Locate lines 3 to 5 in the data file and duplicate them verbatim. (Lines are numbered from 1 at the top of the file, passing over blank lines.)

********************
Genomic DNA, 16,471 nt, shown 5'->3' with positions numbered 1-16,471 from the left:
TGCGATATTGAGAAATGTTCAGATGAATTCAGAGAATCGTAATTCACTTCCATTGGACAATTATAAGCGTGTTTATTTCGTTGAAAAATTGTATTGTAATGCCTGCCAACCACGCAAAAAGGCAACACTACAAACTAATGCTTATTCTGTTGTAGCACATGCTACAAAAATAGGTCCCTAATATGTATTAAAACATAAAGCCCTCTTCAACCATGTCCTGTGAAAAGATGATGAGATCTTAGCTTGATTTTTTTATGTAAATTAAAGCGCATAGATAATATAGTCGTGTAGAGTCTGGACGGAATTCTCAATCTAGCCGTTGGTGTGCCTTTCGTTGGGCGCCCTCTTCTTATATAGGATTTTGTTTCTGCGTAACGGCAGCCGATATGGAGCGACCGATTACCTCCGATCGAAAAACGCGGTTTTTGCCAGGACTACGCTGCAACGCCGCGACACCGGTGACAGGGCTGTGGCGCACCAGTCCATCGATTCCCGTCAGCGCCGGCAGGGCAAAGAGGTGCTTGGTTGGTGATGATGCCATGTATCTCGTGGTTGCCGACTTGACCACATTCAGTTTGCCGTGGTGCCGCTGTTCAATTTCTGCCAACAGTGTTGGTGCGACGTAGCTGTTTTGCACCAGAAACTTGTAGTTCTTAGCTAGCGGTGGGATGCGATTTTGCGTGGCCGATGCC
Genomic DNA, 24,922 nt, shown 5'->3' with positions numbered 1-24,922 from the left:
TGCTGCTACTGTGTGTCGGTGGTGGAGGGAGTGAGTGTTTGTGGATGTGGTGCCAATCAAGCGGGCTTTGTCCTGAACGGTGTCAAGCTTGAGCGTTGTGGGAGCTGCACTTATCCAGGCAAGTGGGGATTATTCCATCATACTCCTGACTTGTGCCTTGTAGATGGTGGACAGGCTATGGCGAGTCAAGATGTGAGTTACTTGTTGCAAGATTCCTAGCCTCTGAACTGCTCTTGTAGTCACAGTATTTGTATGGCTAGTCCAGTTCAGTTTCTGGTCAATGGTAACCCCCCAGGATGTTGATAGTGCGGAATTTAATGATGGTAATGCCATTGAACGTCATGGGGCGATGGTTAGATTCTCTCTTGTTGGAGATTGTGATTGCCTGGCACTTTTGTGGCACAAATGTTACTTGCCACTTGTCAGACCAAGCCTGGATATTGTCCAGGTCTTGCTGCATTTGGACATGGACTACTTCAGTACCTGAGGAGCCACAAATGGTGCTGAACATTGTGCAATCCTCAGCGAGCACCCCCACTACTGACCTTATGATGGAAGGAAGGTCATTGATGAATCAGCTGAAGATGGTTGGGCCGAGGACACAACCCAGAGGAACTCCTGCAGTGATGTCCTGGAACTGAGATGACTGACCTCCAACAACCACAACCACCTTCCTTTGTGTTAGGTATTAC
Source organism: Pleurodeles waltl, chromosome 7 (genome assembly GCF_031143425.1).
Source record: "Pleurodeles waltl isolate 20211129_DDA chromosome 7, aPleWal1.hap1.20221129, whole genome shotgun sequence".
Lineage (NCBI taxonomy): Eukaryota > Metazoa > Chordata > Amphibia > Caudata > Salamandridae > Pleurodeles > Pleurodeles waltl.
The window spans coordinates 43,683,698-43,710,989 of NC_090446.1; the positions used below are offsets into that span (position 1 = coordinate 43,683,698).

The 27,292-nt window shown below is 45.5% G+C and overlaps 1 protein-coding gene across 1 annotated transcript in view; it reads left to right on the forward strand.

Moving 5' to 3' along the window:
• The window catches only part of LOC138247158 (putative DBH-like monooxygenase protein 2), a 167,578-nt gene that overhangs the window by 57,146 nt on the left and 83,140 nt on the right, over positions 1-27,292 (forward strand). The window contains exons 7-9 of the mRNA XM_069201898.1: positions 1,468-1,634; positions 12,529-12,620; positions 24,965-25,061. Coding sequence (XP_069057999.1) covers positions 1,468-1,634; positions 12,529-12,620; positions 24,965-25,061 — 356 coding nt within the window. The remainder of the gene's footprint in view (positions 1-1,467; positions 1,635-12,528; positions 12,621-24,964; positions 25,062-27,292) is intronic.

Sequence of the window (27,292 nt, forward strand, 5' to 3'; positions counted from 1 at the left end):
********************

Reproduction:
Genomic DNA, 24,922 nt, shown 5'->3' with positions numbered 1-24,922 from the left:
TGCTGCTACTGTGTGTCGGTGGTGGAGGGAGTGAGTGTTTGTGGATGTGGTGCCAATCAAGCGGGCTTTGTCCTGAACGGTGTCAAGCTTGAGCGTTGTGGGAGCTGCACTTATCCAGGCAAGTGGGGATTATTCCATCATACTCCTGACTTGTGCCTTGTAGATGGTGGACAGGCTATGGCGAGTCAAGATGTGAGTTACTTGTTGCAAGATTCCTAGCCTCTGAACTGCTCTTGTAGTCACAGTATTTGTATGGCTAGTCCAGTTCAGTTTCTGGTCAATGGTAACCCCCCAGGATGTTGATAGTGCGGAATTTAATGATGGTAATGCCATTGAACGTCATGGGGCGATGGTTAGATTCTCTCTTGTTGGAGATTGTGATTGCCTGGCACTTTTGTGGCACAAATGTTACTTGCCACTTGTCAGACCAAGCCTGGATATTGTCCAGGTCTTGCTGCATTTGGACATGGACTACTTCAGTACCTGAGGAGCCACAAATGGTGCTGAACATTGTGCAATCCTCAGCGAGCACCCCCACTACTGACCTTATGATGGAAGGAAGGTCATTGATGAATCAGCTGAAGATGGTTGGGCCGAGGACACAACCCAGAGGAACTCCTGCAGTGATGTCCTGGAACTGAGATGACTGACCTCCAACAACCACAACCACCTTCCTTTGTGTTAGGTATTAC
Source organism: Pleurodeles waltl, chromosome 7 (genome assembly GCF_031143425.1).